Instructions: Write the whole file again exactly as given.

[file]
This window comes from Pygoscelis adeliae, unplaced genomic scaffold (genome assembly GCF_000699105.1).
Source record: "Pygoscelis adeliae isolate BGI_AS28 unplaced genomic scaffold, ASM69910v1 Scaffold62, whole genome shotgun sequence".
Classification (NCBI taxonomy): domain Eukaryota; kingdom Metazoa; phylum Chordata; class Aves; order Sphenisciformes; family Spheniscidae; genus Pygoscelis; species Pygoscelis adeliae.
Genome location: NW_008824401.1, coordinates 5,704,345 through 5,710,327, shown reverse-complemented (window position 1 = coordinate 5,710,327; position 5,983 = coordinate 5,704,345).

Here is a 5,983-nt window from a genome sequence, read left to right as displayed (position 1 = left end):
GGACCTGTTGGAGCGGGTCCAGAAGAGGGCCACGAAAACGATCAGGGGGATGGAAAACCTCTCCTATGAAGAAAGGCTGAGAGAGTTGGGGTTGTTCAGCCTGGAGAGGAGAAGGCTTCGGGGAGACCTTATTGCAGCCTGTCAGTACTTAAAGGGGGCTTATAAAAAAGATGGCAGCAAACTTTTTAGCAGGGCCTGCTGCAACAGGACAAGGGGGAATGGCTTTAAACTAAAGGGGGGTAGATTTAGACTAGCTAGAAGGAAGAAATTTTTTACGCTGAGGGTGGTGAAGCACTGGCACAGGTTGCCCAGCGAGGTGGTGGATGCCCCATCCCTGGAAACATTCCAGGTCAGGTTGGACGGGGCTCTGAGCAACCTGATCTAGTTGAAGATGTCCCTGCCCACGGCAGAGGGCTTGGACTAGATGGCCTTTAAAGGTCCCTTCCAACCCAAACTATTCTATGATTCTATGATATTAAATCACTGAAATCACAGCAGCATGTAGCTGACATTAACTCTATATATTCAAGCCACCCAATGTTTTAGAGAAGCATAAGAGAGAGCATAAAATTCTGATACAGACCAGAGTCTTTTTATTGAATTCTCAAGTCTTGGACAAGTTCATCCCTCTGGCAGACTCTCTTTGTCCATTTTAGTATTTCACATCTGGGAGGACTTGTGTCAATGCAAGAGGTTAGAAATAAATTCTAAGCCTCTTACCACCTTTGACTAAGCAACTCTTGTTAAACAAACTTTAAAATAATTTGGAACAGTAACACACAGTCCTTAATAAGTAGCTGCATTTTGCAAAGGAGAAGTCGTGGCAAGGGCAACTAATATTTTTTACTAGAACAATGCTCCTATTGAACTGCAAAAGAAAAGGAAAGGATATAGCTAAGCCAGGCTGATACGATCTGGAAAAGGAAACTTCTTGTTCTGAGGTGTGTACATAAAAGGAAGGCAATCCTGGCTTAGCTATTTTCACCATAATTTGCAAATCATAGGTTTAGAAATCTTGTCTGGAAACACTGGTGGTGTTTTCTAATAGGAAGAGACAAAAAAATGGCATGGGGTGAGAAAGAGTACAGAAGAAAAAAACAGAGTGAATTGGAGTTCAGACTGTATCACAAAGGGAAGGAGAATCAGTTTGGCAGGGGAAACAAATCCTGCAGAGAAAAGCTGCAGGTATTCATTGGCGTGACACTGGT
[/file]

This window comes from Pygoscelis adeliae, unplaced genomic scaffold (genome assembly GCF_000699105.1).
Source record: "Pygoscelis adeliae isolate BGI_AS28 unplaced genomic scaffold, ASM69910v1 Scaffold62, whole genome shotgun sequence".
Classification (NCBI taxonomy): domain Eukaryota; kingdom Metazoa; phylum Chordata; class Aves; order Sphenisciformes; family Spheniscidae; genus Pygoscelis; species Pygoscelis adeliae.
Genome location: NW_008824401.1, coordinates 5,704,345 through 5,710,327, shown reverse-complemented (window position 1 = coordinate 5,710,327; position 5,983 = coordinate 5,704,345).

Here is a 5,983-nt window from a genome sequence, read left to right as displayed (position 1 = left end):
GGACCTGTTGGAGCGGGTCCAGAAGAGGGCCACGAAAACGATCAGGGGGATGGAAAACCTCTCCTATGAAGAAAGGCTGAGAGAGTTGGGGTTGTTCAGCCTGGAGAGGAGAAGGCTTCGGGGAGACCTTATTGCAGCCTGTCAGTACTTAAAGGGGGCTTATAAAAAAGATGGCAGCAAACTTTTTAGCAGGGCCTGCTGCAACAGGACAAGGGGGAATGGCTTTAAACTAAAGGGGGGTAGATTTAGACTAGCTAGAAGGAAGAAATTTTTTACGCTGAGGGTGGTGAAGCACTGGCACAGGTTGCCCAGCGAGGTGGTGGATGCCCCATCCCTGGAAACATTCCAGGTCAGGTTGGACGGGGCTCTGAGCAACCTGATCTAGTTGAAGATGTCCCTGCCCACGGCAGAGGGCTTGGACTAGATGGCCTTTAAAGGTCCCTTCCAACCCAAACTATTCTATGATTCTATGATATTAAATCACTGAAATCACAGCAGCATGTAGCTGACATTAACTCTATATATTCAAGCCACCCAATGTTTTAGAGAAGCATAAGAGAGAGCATAAAATTCTGATACAGACCAGAGTCTTTTTATTGAATTCTCAAGTCTTGGACAAGTTCATCCCTCTGGCAGACTCTCTTTGTCCATTTTAGTATTTCACATCTGGGAGGACTTGTGTCAATGCAAGAGGTTAGAAATAAATTCTAAGCCTCTTACCACCTTTGACTAAGCAACTCTTGTTAAACAAACTTTAAAATAATTTGGAACAGTAACACACAGTCCTTAATAAGTAGCTGCATTTTGCAAAGGAGAAGTCGTGGCAAGGGCAACTAATATTTTTTACTAGAACAATGCTCCTATTGAACTGCAAAAGAAAAGGAAAGGATATAGCTAAGCCAGGCTGATACGATCTGGAAAAGGAAACTTCTTGTTCTGAGGTGTGTACATAAAAGGAAGGCAATCCTGGCTTAGCTATTTTCACCATAATTTGCAAATCATAGGTTTAGAAATCTTGTCTGGAAACACTGGTGGTGTTTTCTAATAGGAAGAGACAAAAAAATGGCATGGGGTGAGAAAGAGTACAGAAGAAAAAAACAGAGTGAATTGGAGTTCAGACTGTATCACAAAGGGAAGGAGAATCAGTTTGGCAGGGGAAACAAATCCTGCAGAGAAAAGCTGCAGGTATTCATTGGCGTGACACTGGT